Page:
Dr. John Sinden is a cardiologist with Raleigh Cardiology Associates.
Duke recently published a study examining if the number of cardiac catheterization procedures performed are justified. The study looked at patients who had no known coronary disease. The majority of the 400,000 patients in the study had a stress test prior to the diagnostic catheterization and most of the test results were “abnormal.”
The study found that 40 percent of the patients who went to the cath lab had no disease, 38 percent had significant disease and the remainder only had some disease. The study researchers concluded that catheterization may be an overused diagnostic tool in the United States.
We have similar statistics in our office. Two-thirds of the catheterizations that we do are normal or show a blockage so minor that it is too early to address the issues.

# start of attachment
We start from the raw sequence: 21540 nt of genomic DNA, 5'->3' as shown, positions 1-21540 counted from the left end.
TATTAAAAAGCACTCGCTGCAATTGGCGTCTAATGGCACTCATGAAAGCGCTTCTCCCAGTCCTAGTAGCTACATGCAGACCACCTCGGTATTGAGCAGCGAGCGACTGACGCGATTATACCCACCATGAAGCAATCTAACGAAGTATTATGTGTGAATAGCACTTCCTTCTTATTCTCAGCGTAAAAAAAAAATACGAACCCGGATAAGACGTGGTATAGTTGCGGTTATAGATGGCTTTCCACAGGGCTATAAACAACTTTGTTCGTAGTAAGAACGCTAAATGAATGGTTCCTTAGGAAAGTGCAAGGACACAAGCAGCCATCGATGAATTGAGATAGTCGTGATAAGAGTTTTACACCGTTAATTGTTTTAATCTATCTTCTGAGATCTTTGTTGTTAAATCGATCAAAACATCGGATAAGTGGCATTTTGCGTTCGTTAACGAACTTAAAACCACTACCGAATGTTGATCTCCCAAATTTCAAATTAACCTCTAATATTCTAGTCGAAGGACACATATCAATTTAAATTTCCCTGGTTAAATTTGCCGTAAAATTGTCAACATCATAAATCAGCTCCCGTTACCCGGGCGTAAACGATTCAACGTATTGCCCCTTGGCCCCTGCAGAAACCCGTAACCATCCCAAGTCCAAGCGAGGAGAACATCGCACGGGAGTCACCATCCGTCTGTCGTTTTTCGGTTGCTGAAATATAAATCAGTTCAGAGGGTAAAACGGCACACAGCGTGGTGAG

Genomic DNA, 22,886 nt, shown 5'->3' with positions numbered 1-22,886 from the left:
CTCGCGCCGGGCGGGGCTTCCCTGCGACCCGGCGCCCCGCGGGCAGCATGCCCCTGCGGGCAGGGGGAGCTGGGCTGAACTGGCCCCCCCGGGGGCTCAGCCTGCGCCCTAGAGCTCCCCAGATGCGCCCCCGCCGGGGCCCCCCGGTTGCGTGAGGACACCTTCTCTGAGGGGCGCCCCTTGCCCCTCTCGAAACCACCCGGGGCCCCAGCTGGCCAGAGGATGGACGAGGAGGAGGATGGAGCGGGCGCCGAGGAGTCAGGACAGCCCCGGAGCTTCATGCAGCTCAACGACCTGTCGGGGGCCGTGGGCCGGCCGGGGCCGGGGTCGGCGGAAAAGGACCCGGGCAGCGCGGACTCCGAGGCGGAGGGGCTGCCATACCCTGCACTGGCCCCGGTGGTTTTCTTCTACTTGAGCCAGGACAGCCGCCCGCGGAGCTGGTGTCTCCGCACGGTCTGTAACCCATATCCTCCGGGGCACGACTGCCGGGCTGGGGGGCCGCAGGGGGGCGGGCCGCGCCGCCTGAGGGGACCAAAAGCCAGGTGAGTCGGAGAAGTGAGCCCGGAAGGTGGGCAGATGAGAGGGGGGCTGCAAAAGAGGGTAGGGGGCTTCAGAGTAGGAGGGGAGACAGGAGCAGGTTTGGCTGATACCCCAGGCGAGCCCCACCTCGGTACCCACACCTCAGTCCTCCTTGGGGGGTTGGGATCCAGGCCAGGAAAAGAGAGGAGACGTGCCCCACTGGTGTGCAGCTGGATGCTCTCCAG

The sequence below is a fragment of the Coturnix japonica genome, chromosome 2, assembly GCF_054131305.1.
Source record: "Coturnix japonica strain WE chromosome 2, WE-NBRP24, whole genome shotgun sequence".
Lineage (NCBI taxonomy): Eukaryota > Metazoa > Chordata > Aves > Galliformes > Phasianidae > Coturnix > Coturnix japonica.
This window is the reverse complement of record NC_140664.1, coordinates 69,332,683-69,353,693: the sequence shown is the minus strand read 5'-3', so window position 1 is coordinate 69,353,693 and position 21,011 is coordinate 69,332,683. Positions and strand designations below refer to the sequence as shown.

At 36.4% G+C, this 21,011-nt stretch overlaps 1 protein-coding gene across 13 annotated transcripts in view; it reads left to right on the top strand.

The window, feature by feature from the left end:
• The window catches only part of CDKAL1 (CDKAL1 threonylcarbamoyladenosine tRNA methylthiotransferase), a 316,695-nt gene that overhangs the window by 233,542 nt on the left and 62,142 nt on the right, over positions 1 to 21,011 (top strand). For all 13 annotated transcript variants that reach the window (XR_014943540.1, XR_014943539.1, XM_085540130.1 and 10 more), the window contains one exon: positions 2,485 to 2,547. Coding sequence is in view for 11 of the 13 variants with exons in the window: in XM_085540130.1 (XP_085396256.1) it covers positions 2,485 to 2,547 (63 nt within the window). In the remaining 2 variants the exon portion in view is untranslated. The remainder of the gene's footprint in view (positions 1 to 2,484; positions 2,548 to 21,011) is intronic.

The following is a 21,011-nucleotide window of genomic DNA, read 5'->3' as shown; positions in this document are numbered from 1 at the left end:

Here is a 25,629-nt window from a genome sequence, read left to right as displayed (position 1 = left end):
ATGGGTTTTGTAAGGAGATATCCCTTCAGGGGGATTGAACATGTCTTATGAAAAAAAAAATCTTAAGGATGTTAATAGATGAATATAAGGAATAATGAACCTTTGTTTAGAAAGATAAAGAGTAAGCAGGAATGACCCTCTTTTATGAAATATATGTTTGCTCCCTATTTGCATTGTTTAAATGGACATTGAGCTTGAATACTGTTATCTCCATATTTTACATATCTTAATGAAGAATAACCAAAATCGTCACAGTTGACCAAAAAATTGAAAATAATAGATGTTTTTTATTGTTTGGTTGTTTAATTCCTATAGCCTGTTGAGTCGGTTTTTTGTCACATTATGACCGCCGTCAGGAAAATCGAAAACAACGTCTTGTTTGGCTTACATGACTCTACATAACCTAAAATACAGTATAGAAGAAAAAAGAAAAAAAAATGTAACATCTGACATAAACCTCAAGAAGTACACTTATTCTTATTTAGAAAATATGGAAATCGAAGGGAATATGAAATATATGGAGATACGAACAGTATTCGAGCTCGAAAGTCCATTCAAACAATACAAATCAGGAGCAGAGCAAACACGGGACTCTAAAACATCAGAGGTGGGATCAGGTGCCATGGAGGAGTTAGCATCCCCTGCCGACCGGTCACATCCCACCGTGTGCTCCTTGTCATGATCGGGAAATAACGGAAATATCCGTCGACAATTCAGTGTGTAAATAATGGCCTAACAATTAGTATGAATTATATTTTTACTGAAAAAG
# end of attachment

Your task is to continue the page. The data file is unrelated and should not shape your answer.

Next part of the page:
And, every day in our office for stress testing by treadmill or pharmacologic stress testing. These stress tests often involve some imaging modality such as nuclear imaging or echocardiogram. Often the stress tests do show a positive or “abnormal” result, which may show possible heart disease. However, abnormalities and severity vary widely. When patients and their family hear that there is an abnormality, they often want to know more – how bad is the blockage? Can it be removed, ballooned or stented?
Reducing the number of cardiac catheterizations is multi-faceted. First and foremost, we need more thoughtful interpretation of noninvasive stress tests. And, we need patients and physicians who are willing to work together to honestly discuss risk versus benefit and come to a joint conclusion. Lastly, we all need to live like we have heart disease. Eat well, exercise and take care of yourself – abnormal stress, clean catheterization or not.